By Kornkamol Aksorndej
Maneerat Konghom, who has endured years of discrimination and social expulsion because of the wrong diagnosis, is in fact HIV-free.
“Her three children are also affected. As their mother is said to be HIV-positive, other kids don’t play with them. They have lived a bitter life,” lawyer Ronnarong Kaewpetch said on Thursday in his capacity as the chair of a network fighting for social justice.
He has stepped forward to help Maneerat, who at one point considered suicide over the false HIV-infection report.
On Thursday, he also accompanied this 31-year-old woman to the Anonymous Clinic of the Thai Red Cross Society so that she could undergo detailed blood tests. Using three methods, the tests confirmed she is free from HIV.
Maneerat was told she had caught HIV in 2014 while at a hospital in Nakhon Si Thammarat province to deliver her youngest child. From that time on, she has been shunned by others. Her oldest child refused to allow her to bring him to his school because of taunts his friends made about her reported HIV status.
In the end, she separated from her husband and moved to another province to avoid intense discrimination.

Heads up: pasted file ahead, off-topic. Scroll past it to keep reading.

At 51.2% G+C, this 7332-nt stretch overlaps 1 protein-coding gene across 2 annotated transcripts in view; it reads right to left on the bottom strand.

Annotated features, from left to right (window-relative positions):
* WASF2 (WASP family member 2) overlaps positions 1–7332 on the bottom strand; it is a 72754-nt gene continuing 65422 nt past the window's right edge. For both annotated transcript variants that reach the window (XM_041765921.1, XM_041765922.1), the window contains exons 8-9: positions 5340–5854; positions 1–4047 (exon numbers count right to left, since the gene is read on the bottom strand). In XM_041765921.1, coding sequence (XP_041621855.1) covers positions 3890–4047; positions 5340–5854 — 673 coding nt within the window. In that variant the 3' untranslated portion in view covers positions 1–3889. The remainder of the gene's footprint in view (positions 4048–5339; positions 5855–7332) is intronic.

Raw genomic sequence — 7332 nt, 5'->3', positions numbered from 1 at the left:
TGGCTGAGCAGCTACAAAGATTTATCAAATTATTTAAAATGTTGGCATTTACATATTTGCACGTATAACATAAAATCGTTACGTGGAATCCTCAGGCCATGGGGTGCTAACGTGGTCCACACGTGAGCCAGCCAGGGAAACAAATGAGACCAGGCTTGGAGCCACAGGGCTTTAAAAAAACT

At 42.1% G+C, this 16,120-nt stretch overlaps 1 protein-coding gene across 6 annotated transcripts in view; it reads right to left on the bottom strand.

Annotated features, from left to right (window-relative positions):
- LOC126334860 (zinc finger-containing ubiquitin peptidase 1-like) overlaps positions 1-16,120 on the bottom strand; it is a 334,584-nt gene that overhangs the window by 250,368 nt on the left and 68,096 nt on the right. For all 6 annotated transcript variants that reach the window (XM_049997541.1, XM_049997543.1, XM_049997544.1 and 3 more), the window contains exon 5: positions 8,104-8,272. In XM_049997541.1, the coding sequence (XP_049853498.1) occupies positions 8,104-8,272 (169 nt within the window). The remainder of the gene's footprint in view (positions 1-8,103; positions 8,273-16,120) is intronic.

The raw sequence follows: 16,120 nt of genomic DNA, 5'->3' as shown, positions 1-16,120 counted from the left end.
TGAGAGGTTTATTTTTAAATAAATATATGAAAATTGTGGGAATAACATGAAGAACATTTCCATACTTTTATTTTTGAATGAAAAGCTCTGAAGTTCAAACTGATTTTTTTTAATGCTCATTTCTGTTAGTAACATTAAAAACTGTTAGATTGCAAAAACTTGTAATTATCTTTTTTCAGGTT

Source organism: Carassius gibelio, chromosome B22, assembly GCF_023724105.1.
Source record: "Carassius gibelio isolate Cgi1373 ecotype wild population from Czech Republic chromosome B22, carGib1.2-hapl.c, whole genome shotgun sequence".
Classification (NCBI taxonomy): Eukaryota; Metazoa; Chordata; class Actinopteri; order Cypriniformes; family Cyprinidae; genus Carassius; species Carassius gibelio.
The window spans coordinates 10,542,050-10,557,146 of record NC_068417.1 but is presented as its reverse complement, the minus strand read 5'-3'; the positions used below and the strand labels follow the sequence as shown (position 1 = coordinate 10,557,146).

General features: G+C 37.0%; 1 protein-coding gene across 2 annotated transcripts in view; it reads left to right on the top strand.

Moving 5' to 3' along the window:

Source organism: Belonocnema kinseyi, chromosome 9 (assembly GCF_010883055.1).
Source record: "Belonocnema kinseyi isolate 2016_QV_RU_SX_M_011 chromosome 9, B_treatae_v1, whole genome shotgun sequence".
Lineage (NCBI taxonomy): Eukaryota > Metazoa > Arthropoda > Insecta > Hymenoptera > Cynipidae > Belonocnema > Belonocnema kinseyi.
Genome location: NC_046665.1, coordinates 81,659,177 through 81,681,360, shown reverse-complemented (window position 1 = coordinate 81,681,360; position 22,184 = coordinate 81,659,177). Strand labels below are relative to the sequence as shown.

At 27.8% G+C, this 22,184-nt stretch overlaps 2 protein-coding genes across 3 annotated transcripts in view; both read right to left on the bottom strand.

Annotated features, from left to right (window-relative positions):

In 2018, she had a blood test at another hospital in Phitsanulok province and was told she did not have an HIV infection.
While that was good news, it also made her realise how much she had lost due to an inaccurate diagnosis.
Maneerat, therefore, has lodged complaints with many agencies. She has also denied claims that the Nakhon Si Thammarat-based hospital had already paid her Bt50,000 to settle the matter.
Ronnarong said he would help Maneerat petition the Public Health Ministry in search of an explanation.
“We will also consider a lawsuit for compensation. If this lawsuit is filed, the compensation amount should be around Bt30 million,” he said.